Have you ever found the perfect candidate?
If you have, you know the unsettling feeling that they might get away before you can hire them.
If you’ve never found the perfect candidate, you’ve probably found some that were so well suited for the position that you couldn’t image not hiring them.
You may not get to hire your first pick, but here are some key steps to take to ensure that you make the right offer from the beginning.
1. Move fast.
Remember, with a really good candidate time of the essence. It is likely that they are interviewing for other opportunities.
Best practice is to follow up with them on the same day or within two days.
We recommend calling them instead of emailing them so that you can get a sense of their enthusiasm for the position. By following up with them in a timely manner, you are reassuring them that they are your top priority and makes a positive first impression.
2. Be Clear and enthusiastic.
If you think that the candidate is your first choice, let them know that you are impressed by their skills. Don’t play all your cards, but it wouldn’t hurt to build up the excitement in the candidates mind.
3. Offer a raise.
If you think the candidate is really good, make sure you offer more than their current salary.
What will make them want to leave their current position and join your team if you don’t offer a little incentive?
If they are as good of a candidate as you think, you may also find that their current employer is willing to bump their salary to entice them to stay. Be prepared to up your offer if you’re serious about this candidate.
While you might not want to offer a significant increase in their salary, make sure you don’t offer something so small that it comes across as an insult to their worth.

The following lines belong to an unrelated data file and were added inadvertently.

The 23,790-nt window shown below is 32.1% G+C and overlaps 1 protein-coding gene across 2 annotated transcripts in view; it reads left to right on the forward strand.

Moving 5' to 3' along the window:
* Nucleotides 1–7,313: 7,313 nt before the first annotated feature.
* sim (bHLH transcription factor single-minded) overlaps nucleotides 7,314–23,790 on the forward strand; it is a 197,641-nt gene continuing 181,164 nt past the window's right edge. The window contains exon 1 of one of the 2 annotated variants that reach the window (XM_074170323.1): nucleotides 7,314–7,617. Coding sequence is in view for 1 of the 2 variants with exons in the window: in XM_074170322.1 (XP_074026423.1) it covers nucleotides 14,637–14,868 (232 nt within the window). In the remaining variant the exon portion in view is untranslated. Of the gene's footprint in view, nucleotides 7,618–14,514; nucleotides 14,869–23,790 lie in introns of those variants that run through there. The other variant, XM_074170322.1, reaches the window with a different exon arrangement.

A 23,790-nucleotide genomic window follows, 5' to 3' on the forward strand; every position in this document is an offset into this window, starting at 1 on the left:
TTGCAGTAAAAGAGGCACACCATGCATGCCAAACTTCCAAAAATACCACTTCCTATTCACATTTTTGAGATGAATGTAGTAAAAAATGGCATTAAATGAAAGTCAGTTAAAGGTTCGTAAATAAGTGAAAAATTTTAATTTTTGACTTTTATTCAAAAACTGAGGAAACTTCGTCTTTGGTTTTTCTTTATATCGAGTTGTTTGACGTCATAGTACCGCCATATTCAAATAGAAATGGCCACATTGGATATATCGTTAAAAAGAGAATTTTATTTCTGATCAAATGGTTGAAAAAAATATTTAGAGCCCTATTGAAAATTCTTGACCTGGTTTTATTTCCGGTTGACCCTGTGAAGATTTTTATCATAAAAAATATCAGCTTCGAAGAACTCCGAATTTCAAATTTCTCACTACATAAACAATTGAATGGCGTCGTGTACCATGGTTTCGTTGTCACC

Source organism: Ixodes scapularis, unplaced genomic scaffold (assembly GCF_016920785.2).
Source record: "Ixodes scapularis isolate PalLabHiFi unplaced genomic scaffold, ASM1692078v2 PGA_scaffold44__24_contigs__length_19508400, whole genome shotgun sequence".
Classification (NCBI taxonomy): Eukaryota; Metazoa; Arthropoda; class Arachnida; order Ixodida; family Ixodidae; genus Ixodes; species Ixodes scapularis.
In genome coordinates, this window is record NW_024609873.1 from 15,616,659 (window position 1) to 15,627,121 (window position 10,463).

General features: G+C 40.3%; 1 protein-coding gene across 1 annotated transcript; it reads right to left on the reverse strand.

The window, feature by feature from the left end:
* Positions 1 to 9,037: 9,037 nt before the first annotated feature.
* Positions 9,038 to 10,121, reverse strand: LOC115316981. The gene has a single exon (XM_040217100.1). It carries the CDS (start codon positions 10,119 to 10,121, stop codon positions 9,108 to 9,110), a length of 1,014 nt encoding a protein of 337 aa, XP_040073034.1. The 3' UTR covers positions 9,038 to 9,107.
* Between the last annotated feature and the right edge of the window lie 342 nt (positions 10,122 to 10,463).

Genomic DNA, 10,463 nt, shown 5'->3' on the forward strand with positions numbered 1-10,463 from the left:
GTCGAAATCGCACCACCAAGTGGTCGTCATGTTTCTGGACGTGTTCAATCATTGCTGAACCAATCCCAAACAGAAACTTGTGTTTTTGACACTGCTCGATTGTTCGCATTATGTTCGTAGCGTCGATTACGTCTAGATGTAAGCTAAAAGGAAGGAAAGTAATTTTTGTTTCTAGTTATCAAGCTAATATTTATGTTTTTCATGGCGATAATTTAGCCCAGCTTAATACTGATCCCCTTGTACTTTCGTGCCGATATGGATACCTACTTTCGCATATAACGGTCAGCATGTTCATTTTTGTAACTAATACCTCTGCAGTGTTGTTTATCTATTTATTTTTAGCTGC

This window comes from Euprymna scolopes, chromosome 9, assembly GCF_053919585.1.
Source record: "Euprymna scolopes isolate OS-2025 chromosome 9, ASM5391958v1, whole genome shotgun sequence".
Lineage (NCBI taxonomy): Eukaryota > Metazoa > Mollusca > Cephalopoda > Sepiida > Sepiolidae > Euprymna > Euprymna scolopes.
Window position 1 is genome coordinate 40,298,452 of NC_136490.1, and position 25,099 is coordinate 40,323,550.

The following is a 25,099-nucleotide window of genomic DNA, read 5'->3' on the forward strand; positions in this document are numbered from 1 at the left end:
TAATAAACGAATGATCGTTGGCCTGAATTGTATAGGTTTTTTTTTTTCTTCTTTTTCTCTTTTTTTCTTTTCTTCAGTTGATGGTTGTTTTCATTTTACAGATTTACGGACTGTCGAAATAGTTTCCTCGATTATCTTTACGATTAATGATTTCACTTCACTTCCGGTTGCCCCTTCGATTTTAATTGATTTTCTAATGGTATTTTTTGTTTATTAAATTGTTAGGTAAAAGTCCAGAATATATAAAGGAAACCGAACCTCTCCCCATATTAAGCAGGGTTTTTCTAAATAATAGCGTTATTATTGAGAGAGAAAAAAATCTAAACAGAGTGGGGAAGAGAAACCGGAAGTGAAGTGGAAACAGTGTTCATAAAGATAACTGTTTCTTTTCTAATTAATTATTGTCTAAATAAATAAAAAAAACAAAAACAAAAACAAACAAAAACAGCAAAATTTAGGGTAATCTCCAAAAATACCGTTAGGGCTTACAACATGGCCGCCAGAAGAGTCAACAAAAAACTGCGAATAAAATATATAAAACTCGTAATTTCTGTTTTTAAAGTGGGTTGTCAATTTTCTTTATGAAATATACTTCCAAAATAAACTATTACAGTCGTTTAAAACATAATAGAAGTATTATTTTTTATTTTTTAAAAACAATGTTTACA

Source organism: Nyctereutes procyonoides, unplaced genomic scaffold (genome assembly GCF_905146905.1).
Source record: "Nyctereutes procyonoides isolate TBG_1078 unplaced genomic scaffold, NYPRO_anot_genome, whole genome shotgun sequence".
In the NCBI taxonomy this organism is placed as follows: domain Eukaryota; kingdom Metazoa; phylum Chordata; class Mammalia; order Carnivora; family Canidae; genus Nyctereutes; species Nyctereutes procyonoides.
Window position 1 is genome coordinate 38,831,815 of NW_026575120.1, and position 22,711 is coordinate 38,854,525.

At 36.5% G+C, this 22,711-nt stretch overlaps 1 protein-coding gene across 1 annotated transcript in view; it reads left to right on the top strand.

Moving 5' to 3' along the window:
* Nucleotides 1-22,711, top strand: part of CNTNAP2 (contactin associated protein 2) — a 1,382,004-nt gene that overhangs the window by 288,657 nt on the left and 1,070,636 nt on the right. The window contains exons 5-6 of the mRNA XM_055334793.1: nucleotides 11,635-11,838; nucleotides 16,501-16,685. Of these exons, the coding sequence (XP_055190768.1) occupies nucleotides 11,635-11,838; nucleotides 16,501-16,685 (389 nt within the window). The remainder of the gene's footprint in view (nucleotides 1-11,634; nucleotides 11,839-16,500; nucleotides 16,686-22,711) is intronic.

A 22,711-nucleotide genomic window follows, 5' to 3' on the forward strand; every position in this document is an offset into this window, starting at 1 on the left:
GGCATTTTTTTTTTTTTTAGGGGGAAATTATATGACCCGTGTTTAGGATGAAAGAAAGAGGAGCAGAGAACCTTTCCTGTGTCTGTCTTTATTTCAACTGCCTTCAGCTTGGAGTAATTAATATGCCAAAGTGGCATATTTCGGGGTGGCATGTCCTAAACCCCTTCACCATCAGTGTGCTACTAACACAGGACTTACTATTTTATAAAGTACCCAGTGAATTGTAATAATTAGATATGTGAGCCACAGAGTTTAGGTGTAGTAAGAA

Make the right offer, and make a good first impression.
4. Put the money where your mouth is.
On top of a salary increase, fully explain all of the benefits the candidate will experience while working for your company.
Explain everything clearly, from morale boosting bonuses like weekly lunches, to an incentivised bonus program and health benefits.
Remember to only make promises that you can keep.
5. Try and get a tentative commitment.
Many candidates will naturally ask for time before signing an offer.
Try to ask them what their initial thoughts are about the offer, even if they are asking for time to consider it.
Sometimes they will tell you what their objections to a particular offer are and you can try to find a work around right away. If the candidate hesitates, it might be because he/she is planning to turn down your offer.
The more you can learn about how your first choice of candidates react to your offers, the more you can tweak them in the future and develop the right offer for your specific niche.
6. Put it in writing.
After the interview process, make sure every aspect of your offer is put in writing.
For example, the official job title, base salary, benefits, vacation days, holidays, additional perks offered, etc.
7. Put them at ease.
We have seen many employees turn down offers because they were too scared or too stressed to resign from their current jobs.
We once had a client tell a recruiter that he really wanted to change his job but was worried that he would let his current manager down. Another one told us he didn’t know how to break the news to his boss. He had worked at the company for 5 years and it was his first job, the thought of resigning caused him a lot of stress and anxiety.
It’s usually good to extend a helping hand. Offer to help them prepare a letter of resignation, confirm that they are able to give a full two weeks’ notice to their current employer to tie up any loose ends, etc.
As we mentioned in last week’s blog, employee retention starts with hiring the right candidate. You may not get to hire your first pick, but use these key steps to make the right offer from the beginning.